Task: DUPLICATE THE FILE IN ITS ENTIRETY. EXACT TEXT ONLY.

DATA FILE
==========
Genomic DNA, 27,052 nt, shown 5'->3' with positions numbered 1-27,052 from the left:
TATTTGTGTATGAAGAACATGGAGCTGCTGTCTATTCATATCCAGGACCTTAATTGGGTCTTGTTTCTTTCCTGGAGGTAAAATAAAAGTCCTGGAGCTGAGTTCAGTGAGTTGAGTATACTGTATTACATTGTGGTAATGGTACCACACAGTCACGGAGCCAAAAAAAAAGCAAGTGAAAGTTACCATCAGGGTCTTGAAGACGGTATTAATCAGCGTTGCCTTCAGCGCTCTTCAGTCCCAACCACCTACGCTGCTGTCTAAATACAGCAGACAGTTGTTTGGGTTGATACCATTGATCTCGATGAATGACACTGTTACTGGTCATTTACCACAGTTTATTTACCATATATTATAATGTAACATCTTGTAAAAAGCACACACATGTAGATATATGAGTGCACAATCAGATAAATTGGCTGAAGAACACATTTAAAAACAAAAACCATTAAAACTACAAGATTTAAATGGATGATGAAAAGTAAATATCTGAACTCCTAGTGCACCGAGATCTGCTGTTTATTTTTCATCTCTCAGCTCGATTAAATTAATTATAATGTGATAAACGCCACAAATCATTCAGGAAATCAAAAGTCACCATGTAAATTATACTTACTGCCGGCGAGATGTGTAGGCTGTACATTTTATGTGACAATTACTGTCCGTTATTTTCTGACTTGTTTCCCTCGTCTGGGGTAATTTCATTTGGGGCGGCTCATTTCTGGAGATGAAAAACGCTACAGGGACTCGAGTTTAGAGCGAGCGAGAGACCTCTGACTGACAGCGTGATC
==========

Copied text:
Genomic DNA, 27,052 nt, shown 5'->3' with positions numbered 1-27,052 from the left:
TATTTGTGTATGAAGAACATGGAGCTGCTGTCTATTCATATCCAGGACCTTAATTGGGTCTTGTTTCTTTCCTGGAGGTAAAATAAAAGTCCTGGAGCTGAGTTCAGTGAGTTGAGTATACTGTATTACATTGTGGTAATGGTACCACACAGTCACGGAGCCAAAAAAAAAGCAAGTGAAAGTTACCATCAGGGTCTTGAAGACGGTATTAATCAGCGTTGCCTTCAGCGCTCTTCAGTCCCAACCACCTACGCTGCTGTCTAAATACAGCAGACAGTTGTTTGGGTTGATACCATTGATCTCGATGAATGACACTGTTACTGGTCATTTACCACAGTTTATTTACCATATATTATAATGTAACATCTTGTAAAAAGCACACACATGTAGATATATGAGTGCACAATCAGATAAATTGGCTGAAGAACACATTTAAAAACAAAAACCATTAAAACTACAAGATTTAAATGGATGATGAAAAGTAAATATCTGAACTCCTAGTGCACCGAGATCTGCTGTTTATTTTTCATCTCTCAGCTCGATTAAATTAATTATAATGTGATAAACGCCACAAATCATTCAGGAAATCAAAAGTCACCATGTAAATTATACTTACTGCCGGCGAGATGTGTAGGCTGTACATTTTATGTGACAATTACTGTCCGTTATTTTCTGACTTGTTTCCCTCGTCTGGGGTAATTTCATTTGGGGCGGCTCATTTCTGGAGATGAAAAACGCTACAGGGACTCGAGTTTAGAGCGAGCGAGAGACCTCTGACTGACAGCGTGATC